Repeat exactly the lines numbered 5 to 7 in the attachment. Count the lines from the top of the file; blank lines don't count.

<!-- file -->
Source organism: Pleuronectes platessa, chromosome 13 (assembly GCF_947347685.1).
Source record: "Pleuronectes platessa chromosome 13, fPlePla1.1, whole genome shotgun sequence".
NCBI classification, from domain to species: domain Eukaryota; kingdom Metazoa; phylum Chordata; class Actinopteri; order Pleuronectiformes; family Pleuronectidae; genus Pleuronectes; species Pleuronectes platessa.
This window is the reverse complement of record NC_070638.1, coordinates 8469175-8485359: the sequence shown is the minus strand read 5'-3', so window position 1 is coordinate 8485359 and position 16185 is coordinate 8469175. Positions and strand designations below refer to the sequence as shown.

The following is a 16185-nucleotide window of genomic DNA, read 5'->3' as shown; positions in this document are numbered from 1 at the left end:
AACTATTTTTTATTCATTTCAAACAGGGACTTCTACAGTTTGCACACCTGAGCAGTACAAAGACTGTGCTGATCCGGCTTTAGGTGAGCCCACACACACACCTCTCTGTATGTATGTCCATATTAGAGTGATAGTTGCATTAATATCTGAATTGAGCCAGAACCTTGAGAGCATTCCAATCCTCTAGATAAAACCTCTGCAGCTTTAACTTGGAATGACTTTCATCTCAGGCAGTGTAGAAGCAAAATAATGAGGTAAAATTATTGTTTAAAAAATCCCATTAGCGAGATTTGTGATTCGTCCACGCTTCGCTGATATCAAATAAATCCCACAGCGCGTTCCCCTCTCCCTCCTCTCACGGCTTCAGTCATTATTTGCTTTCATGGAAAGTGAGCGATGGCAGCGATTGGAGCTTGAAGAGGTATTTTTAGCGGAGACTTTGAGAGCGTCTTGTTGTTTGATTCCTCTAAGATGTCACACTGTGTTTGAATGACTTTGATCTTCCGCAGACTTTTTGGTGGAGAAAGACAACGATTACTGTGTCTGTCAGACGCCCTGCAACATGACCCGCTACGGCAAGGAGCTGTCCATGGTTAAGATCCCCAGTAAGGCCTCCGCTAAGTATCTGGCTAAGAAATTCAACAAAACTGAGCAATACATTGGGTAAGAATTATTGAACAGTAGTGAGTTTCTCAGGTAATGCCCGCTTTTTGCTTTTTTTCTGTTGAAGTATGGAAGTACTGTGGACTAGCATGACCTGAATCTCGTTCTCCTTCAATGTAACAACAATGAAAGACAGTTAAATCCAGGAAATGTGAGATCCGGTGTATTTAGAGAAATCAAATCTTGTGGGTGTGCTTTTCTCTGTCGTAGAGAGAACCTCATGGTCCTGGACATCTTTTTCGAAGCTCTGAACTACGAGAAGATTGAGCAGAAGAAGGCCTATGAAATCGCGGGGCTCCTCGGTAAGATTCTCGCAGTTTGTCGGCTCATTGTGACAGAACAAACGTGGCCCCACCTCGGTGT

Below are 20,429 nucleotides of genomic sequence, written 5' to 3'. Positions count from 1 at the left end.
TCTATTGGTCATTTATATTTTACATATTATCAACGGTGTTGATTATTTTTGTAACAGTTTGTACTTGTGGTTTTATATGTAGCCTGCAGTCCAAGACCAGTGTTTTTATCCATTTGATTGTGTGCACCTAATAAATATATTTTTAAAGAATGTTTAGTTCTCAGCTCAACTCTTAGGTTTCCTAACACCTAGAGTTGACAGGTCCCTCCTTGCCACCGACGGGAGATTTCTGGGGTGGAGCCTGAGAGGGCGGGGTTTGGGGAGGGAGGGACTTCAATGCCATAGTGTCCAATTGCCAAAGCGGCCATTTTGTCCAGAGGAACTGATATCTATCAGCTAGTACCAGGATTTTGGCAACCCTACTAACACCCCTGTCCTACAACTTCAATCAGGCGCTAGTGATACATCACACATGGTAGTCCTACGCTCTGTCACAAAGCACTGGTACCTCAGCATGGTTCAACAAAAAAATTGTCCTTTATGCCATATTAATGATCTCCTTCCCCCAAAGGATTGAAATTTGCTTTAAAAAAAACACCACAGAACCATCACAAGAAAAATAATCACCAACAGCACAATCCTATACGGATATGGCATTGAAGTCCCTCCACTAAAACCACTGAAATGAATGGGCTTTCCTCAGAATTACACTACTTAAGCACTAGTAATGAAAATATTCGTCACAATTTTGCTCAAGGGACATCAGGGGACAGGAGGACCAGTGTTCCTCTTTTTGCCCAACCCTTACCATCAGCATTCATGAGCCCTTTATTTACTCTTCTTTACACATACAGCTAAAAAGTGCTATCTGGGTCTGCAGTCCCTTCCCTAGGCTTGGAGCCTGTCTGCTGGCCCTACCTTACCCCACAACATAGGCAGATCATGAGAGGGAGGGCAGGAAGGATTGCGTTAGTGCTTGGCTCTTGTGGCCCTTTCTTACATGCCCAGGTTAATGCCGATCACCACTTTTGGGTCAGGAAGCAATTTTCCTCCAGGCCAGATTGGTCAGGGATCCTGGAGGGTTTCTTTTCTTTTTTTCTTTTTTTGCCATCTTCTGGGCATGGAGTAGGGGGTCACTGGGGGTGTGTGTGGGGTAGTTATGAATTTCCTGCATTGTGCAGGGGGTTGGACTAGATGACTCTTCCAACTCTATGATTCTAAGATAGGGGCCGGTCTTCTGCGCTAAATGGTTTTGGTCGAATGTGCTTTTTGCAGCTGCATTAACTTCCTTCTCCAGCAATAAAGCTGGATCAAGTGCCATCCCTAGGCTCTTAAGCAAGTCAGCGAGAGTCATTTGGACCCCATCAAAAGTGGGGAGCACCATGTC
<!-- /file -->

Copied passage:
The following is a 16185-nucleotide window of genomic DNA, read 5'->3' as shown; positions in this document are numbered from 1 at the left end:
AACTATTTTTTATTCATTTCAAACAGGGACTTCTACAGTTTGCACACCTGAGCAGTACAAAGACTGTGCTGATCCGGCTTTAGGTGAGCCCACACACACACCTCTCTGTATGTATGTCCATATTAGAGTGATAGTTGCATTAATATCTGAATTGAGCCAGAACCTTGAGAGCATTCCAATCCTCTAGATAAAACCTCTGCAGCTTTAACTTGGAATGACTTTCATCTCAGGCAGTGTAGAAGCAAAATAATGAGGTAAAATTATTGTTTAAAAAATCCCATTAGCGAGATTTGTGATTCGTCCACGCTTCGCTGATATCAAATAAATCCCACAGCGCGTTCCCCTCTCCCTCCTCTCACGGCTTCAGTCATTATTTGCTTTCATGGAAAGTGAGCGATGGCAGCGATTGGAGCTTGAAGAGGTATTTTTAGCGGAGACTTTGAGAGCGTCTTGTTGTTTGATTCCTCTAAGATGTCACACTGTGTTTGAATGACTTTGATCTTCCGCAGACTTTTTGGTGGAGAAAGACAACGATTACTGTGTCTGTCAGACGCCCTGCAACATGACCCGCTACGGCAAGGAGCTGTCCATGGTTAAGATCCCCAGTAAGGCCTCCGCTAAGTATCTGGCTAAGAAATTCAACAAAACTGAGCAATACATTGGGTAAGAATTATTGAACAGTAGTGAGTTTCTCAGGTAATGCCCGCTTTTTGCTTTTTTTCTGTTGAAGTATGGAAGTACTGTGGACTAGCATGACCTGAATCTCGTTCTCCTTCAATGTAACAACAATGAAAGACAGTTAAATCCAGGAAATGTGAGATCCGGTGTATTTAGAGAAATCAAATCTTGTGGGTGTGCTTTTCTCTGTCGTAGAGAGAACCTCATGGTCCTGGACATCTTTTTCGAAGCTCTGAACTACGAGAAGATTGAGCAGAAGAAGGCCTATGAAATCGCGGGGCTCCTCGGTAAGATTCTCGCAGTTTGTCGGCTCATTGTGACAGAACAAACGTGGCCCCACCTCGGTGT

Below are 20,429 nucleotides of genomic sequence, written 5' to 3'. Positions count from 1 at the left end.